Guitar This work has been published in the Teen Ink monthly print magazine.


   I got a guitar for Christmas, and since then I have beenstruggling. It's kind of sad, to be honest, just how much turmoil something soseemingly harmless could cause in the life of your average teenage boy. Granted,it is surprising how much turmoil is generated by every little thing in the lifeof a teenager, but still, the chaos caused by my guitar stands out as rather ...unique. It has awakened within me a carefree, mellow procrastinator of a Mr.Hyde, where once only a motivated, focused Dr. Jekyll resided. And it couldn'thave happened at a more inopportune time.

You see, I'm a senior. I'mgoing to graduate soon, I know what college I'm going to, and if there's onething I don't need, it's something sapping my already-meager supply of motivationafter turning out nearly four years of quality work. And now I have to deal withthis little voice in my head constantly reminding me that I'm going to be a rockstar, not a scientist. And believe me, rock stars don't need to know aboutnuclear physics to be rich, famous and loved by everyone. The most science theyneed to know is that drugs will kill them (and many get by without knowingthat).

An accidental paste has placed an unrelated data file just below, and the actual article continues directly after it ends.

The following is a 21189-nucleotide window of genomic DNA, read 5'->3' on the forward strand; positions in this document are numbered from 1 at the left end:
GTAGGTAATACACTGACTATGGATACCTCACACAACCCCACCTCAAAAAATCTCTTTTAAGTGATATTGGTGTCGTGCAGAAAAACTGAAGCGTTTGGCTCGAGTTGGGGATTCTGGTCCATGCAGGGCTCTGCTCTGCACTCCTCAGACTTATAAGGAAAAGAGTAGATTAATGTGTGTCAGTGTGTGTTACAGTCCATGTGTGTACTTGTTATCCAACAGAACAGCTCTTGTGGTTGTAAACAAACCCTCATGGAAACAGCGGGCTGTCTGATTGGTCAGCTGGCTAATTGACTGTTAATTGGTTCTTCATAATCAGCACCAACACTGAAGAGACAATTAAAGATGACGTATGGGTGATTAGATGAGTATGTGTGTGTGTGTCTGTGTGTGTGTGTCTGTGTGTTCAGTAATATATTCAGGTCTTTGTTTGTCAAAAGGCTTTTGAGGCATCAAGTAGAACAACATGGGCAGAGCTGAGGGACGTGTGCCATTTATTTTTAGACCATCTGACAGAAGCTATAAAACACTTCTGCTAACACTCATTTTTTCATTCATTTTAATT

So you can see my dilemma. A few weeks ago I was given theseemingly simple task of writing a short story. No specifics, no hard-nosed ruleson organization. Just write. So Dr. Jekyll sat down to create a beautiful work offiction that would stun his teacher and amaze his classmates. To be honest, thisis an area I generally feel very strong in. Writing, that is. I really enjoy itand writing assignments often take the least amount of time to complete. Orshould I say, used to take the least amount of time.

So I was trying towrite my story, and across the room lay my beautiful Christmas present.

"Once upon a time," I wrote. Then I stopped, rotated myspinning chair, and stared for a moment at the instrument. Its burgundy finishwas glistening and I could see my reflection in its perfect complexion. And thenmy reflection started dancing and singing. I wasn't moving, but it sure was. Ifigured I'd follow its lead. So I grabbed my guitar and plucked a string. Thecrystal E sang out pure and heavenly, and there was no stopping what was coming.Transformed, I sat rocking on my guitar into the wee hours, convinced I waspreparing for the future much more efficiently now that I wasn't spending timeidly writing stories.

Needless to say, no story was written, and manydoubts arose in my mind about my sanity. Starting then, I have constantlyquestioned, "Am I normal for not wanting to do my work anymore?" I evenwrote to Dear Abby. More important, though, I learned I really am going to be arock star. And most important of all, I learned a new song.




This work has been published in the Teen Ink monthly print magazine. This piece has been published in Teen Ink’s monthly print magazine.






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